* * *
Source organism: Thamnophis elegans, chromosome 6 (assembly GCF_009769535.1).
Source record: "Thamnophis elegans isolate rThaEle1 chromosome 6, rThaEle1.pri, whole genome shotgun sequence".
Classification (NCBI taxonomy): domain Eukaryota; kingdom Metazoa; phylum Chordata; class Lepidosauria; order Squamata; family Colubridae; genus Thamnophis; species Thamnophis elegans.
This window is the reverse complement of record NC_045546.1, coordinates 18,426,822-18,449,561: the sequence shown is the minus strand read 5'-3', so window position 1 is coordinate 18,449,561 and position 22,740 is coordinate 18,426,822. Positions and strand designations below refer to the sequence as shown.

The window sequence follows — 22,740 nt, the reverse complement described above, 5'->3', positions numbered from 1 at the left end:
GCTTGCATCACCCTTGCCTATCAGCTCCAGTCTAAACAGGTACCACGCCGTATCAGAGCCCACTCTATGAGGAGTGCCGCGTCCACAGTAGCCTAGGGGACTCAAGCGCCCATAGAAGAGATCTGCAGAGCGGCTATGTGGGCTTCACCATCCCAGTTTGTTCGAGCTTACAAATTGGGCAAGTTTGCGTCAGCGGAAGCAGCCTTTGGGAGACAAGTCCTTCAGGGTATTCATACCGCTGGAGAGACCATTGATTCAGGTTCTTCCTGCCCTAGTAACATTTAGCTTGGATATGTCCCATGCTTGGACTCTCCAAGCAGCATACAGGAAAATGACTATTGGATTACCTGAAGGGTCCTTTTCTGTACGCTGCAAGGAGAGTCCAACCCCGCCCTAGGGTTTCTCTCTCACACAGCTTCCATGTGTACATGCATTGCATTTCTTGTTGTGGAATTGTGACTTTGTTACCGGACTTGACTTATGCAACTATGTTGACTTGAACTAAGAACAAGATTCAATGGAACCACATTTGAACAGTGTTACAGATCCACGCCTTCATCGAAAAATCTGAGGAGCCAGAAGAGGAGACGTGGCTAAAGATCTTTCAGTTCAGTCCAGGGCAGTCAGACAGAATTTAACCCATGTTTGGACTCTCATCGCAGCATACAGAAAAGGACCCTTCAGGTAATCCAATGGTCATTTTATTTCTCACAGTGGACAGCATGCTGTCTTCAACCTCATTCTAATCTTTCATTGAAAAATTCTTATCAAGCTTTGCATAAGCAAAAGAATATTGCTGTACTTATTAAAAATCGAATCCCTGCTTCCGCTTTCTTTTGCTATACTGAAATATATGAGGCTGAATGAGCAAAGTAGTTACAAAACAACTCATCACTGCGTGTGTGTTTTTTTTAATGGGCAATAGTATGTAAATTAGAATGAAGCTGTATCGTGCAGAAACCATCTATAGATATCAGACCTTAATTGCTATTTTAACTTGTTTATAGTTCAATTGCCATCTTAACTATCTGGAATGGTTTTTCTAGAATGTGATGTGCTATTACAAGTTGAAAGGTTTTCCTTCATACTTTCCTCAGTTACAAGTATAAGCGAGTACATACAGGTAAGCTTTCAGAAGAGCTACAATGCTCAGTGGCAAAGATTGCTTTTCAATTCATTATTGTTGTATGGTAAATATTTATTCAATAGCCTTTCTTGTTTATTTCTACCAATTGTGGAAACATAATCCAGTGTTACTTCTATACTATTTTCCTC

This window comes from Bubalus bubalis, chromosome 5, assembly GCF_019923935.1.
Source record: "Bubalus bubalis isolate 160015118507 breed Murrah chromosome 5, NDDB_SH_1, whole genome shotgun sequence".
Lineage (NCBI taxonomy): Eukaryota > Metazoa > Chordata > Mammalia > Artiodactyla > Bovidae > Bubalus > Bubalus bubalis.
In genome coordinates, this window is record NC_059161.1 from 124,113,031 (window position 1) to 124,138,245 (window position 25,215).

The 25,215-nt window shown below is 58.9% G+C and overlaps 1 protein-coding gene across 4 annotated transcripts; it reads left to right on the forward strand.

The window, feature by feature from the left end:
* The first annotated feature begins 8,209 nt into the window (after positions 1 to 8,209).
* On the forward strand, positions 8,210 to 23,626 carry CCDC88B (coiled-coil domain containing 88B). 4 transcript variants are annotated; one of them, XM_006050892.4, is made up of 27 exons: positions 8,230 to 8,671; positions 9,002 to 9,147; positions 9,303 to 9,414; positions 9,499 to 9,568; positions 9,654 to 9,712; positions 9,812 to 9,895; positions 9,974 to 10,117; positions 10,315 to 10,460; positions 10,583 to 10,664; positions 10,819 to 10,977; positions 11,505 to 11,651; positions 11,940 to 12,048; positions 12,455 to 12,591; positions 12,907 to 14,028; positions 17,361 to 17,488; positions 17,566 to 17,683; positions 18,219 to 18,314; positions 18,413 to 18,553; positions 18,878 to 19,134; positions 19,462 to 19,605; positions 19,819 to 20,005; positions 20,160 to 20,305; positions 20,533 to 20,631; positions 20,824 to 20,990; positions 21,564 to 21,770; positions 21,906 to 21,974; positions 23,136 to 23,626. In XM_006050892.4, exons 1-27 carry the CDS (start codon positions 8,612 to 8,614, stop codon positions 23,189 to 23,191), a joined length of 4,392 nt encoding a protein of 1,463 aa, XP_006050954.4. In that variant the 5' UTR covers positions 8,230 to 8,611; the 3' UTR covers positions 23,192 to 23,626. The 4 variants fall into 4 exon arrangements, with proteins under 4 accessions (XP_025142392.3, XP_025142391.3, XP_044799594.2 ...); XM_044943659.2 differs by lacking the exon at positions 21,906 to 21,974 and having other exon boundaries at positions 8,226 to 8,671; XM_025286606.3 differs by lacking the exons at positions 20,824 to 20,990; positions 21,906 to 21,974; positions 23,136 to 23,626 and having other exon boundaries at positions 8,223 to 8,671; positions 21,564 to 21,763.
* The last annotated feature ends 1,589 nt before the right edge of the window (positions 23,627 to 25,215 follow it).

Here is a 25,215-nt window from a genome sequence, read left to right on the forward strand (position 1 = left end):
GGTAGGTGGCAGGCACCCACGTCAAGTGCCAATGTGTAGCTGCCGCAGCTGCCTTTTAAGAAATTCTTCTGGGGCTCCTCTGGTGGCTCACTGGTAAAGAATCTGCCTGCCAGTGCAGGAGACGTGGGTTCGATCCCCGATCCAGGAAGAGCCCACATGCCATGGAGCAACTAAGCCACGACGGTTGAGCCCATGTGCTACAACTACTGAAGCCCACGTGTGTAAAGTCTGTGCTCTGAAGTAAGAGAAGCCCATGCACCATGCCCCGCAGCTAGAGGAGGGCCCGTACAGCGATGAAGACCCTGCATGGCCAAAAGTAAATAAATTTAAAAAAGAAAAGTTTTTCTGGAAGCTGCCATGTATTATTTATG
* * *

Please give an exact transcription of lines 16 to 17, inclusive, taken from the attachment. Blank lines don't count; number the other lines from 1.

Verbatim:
Here is a 25,215-nt window from a genome sequence, read left to right on the forward strand (position 1 = left end):
GGTAGGTGGCAGGCACCCACGTCAAGTGCCAATGTGTAGCTGCCGCAGCTGCCTTTTAAGAAATTCTTCTGGGGCTCCTCTGGTGGCTCACTGGTAAAGAATCTGCCTGCCAGTGCAGGAGACGTGGGTTCGATCCCCGATCCAGGAAGAGCCCACATGCCATGGAGCAACTAAGCCACGACGGTTGAGCCCATGTGCTACAACTACTGAAGCCCACGTGTGTAAAGTCTGTGCTCTGAAGTAAGAGAAGCCCATGCACCATGCCCCGCAGCTAGAGGAGGGCCCGTACAGCGATGAAGACCCTGCATGGCCAAAAGTAAATAAATTTAAAAAAGAAAAGTTTTTCTGGAAGCTGCCATGTATTATTTATG